Teachers of EDN!: Kim Holmes

Kim Holmes

Meet Kim Holmes, one of the NYC teachers here at EDN!. Kim Holmes grew up in New York City, where dance became a hobby and then quickly turned into a passion. She has had formal training in ballet and jazz, however she was drawn to the creative energy and passion in street dance which led to her eventually pursue street dance professionally as she began working with several stars in the music industry. Kim Holmes has enjoyed traveling with several artists including Robert Redford, Jay-Z, Missy Elliott, and Salt-N-Peppa, however she also loves the freedom she has to travel under her own name outside of a music artist. Kim met Kunle when she was interviewed for a project involving some of the pioneers of street dance styles, and soon after was brought on as a teacher with EDN!.

    As street dance is predominantly male-dominated, Kim Holmes wants to help set new boundaries for women in hip hop. She hopes her work as a dancer inspires others to begin street dance and follow in her footsteps. Through EDN!, Kim Holmes hopes to push her agenda even further by inspiring all her students to continue dance. She wants to teach perseverance and drive; skills to be used outside the classroom as well as in it. Kim Holmes also hopes that her students leave her class “knowing that they matter”, both as dancers and as human beings.

 

Teachers of EDN!: Chrybaby Cozie

Chrybaby

Meet Daniel “ChryBaby Cozie” Holloway, one of the NYC teachers here at EDN!. ChryBaby grew up in Harlem, NY in a family filled with people who enjoyed music and street dance. As a child, ChryBaby was inspired by the music that played at his house along with the popular music videos and hip hop movies of the time. His older brother actually taught him his first dance step, the running man, and from there, he fell in love with dance. As a child, ChryBaby felt that he was slightly overweight and could not do popular breakdancing moves such as spins. However, determined not to stop dancing, ChryBaby used moves such as waves and glides to do his own thing and continue to dance.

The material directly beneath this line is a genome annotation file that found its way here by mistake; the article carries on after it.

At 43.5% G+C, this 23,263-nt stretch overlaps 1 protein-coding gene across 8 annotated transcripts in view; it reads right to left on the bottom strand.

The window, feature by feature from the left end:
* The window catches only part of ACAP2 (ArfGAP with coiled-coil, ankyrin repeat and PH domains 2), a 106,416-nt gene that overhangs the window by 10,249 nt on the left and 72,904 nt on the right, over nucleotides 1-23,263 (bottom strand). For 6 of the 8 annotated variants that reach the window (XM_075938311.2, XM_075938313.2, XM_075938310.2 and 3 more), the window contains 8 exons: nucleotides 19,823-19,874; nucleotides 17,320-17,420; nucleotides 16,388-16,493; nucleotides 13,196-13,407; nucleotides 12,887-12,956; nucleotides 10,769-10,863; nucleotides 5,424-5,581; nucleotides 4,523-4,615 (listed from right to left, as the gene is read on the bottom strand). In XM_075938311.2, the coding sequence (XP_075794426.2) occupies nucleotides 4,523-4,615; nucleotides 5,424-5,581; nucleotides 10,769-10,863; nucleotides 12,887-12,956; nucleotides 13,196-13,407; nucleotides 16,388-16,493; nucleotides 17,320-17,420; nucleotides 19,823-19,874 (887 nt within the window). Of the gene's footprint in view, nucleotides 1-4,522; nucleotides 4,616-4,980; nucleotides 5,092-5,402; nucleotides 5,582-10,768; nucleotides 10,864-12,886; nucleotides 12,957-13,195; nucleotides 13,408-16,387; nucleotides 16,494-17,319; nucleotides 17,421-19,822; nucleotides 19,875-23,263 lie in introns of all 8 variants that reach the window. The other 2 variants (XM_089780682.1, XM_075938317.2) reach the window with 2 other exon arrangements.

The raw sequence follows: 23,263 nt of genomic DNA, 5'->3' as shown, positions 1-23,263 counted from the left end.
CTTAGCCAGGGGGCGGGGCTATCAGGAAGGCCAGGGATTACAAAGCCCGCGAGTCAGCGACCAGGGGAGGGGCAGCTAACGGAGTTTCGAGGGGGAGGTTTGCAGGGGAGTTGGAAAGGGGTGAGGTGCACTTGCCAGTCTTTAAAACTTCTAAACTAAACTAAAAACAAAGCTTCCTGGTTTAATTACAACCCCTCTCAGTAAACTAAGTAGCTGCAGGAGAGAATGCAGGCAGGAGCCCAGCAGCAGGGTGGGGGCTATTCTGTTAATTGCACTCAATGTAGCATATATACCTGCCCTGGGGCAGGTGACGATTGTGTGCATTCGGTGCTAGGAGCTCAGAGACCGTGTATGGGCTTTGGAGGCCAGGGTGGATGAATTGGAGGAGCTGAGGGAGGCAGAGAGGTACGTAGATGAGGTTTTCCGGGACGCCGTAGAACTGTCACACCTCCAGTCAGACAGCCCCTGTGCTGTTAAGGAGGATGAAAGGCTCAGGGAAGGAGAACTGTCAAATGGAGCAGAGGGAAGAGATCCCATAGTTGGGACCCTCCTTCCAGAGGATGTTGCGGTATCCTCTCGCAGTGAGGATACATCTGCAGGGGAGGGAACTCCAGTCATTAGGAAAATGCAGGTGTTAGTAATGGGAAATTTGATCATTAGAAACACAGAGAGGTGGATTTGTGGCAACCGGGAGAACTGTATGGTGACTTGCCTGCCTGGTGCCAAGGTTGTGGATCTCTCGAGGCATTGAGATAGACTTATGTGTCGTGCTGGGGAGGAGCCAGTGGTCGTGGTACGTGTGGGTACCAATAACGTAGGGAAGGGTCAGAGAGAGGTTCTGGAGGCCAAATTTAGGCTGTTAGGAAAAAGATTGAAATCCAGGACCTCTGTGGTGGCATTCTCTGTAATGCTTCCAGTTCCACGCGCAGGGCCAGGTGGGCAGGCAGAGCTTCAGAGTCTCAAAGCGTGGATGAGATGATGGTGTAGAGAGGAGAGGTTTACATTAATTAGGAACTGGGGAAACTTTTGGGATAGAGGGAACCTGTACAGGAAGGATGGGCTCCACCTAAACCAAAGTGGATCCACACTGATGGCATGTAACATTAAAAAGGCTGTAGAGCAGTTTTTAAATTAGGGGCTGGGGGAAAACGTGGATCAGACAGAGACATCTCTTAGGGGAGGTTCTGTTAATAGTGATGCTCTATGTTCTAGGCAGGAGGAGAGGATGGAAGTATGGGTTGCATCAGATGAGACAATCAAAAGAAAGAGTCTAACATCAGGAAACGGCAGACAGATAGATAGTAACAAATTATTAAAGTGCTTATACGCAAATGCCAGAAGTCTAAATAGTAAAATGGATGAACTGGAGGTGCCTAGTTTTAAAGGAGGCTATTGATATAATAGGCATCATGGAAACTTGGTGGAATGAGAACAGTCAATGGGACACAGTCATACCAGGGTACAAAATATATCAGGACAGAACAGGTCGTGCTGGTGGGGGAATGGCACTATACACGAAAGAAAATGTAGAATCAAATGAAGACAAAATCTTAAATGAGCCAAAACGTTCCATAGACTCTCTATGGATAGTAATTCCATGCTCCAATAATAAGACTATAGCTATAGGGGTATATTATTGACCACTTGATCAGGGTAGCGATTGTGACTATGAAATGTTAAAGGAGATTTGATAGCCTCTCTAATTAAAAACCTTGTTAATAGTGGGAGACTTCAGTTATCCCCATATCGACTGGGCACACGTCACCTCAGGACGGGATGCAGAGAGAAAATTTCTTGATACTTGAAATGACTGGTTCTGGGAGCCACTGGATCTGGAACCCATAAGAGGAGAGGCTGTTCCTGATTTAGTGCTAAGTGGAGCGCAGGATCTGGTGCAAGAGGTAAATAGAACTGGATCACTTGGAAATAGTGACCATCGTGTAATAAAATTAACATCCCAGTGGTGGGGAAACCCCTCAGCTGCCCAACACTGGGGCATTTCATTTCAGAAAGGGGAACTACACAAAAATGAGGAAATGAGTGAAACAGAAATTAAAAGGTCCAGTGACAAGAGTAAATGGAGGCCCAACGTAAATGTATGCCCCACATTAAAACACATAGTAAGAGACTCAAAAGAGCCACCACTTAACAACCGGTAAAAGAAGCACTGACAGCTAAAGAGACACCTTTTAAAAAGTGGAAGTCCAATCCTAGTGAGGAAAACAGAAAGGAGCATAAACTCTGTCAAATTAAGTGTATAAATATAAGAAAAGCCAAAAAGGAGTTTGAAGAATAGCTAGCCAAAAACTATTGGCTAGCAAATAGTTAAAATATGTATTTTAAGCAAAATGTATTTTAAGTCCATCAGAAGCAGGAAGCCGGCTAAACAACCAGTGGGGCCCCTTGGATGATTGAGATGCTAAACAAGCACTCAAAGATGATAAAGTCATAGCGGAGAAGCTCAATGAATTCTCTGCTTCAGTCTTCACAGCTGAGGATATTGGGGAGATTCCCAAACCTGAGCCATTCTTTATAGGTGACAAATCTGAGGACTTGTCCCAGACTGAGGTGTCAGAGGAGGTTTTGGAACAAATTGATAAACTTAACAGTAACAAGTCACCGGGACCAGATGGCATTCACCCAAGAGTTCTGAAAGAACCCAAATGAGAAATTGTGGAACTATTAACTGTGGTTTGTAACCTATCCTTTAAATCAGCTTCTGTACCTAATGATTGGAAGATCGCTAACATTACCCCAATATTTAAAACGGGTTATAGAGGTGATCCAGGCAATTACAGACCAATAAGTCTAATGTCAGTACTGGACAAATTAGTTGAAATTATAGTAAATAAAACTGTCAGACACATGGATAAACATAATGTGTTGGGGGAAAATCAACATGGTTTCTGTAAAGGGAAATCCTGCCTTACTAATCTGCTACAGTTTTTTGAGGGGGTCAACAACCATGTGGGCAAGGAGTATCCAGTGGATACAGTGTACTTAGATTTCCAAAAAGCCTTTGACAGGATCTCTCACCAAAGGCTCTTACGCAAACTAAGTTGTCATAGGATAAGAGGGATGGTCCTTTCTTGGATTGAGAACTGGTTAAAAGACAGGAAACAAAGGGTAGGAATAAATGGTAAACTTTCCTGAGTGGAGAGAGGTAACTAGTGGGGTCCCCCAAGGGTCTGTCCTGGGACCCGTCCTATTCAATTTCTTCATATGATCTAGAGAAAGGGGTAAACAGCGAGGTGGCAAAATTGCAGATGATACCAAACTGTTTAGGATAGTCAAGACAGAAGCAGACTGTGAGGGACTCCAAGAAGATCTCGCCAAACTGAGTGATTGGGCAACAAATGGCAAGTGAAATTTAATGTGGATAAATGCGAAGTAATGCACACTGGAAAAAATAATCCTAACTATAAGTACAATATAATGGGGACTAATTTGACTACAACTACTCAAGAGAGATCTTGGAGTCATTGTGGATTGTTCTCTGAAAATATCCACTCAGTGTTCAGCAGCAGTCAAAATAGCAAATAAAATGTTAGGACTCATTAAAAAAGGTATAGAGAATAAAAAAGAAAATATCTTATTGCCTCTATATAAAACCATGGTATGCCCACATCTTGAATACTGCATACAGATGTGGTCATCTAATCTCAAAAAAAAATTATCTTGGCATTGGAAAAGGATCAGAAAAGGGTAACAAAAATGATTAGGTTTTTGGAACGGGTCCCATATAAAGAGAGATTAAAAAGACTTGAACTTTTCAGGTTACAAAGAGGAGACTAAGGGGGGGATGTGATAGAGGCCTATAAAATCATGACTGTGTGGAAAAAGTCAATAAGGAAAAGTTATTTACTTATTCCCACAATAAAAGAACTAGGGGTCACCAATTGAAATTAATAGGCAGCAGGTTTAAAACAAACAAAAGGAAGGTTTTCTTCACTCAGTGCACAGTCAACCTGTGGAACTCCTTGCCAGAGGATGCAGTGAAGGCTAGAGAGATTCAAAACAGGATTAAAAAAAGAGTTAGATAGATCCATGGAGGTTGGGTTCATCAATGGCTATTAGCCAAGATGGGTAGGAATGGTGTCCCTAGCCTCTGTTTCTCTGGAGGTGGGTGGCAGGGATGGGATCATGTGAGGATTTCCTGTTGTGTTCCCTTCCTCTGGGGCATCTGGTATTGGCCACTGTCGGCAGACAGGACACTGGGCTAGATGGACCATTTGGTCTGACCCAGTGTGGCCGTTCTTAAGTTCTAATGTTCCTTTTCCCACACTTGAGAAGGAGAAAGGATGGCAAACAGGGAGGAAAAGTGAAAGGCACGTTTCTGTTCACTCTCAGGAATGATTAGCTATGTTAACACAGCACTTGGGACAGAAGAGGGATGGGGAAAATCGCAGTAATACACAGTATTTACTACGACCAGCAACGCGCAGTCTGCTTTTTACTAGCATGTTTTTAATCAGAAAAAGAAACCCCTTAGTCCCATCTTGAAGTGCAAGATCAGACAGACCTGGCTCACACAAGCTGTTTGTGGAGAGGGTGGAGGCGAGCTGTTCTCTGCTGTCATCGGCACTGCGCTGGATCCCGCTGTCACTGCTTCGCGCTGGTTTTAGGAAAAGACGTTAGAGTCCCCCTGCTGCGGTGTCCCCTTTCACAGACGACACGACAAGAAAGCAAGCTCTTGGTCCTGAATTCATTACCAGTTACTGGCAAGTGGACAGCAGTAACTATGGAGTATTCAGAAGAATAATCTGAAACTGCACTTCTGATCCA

After high school, ChryBaby met AG The Voice of Harlem and helped pioneer LiteFeet, a Harlem born dance style. LiteFeet is a street dance style that has been greatly influenced by the culture of NYC and has inherited several commonly known dance moves such as the Harlem Shake, the Tone Whop, and the Aunt Jackie. LiteFeet has become a defining New York style that today is a critical part of street dance culture.

Through EDN!, ChryBaby hopes to “elevate the students and elevate their minds”. He wants to inspire his students, no matter what path in life they end up taking. He also wants to teach his students about the culture of NYC, specifically Harlem, that was instrumental in creating street dance and LiteFeet. Because of Chrybaby’s own upbringing in Harlem, he feels that he has many things in common with his students and wants to help inspire them through dance.

Chrybaby Class

NY Dance Community: Rami Shafi

Shafi.jpg

Meet Rami Shafi, the founder and director of Pedestrian Wanderlust, a group creating a video portrait series of dancers doing improvised dance in public spaces. In addition to the video portraits, all created using minimal equipment and the artist’s spur of the moment decisions, Pedestrian Wanderlust also provides free public dance jams in an effort to bring communities together through dance.

Rami grew up as a part of the dance world in Orlando, Florida and moved to NYC after college to pursue his dance career. After a hamstring injury forced him to take a break from dance, Rami turned to documenting and videography as a way to stay involved in the dance community. Pedestrian Wanderlust was born after Rami filmed one of his friends doing improv in the streets of NYC. Rami was captivated and inspired by the individuality that the viewer was able to see as an artist improvised movement. This video became the first video in the portrait series and since then, Pedestrian Wanderlust has filmed over 150 dancers.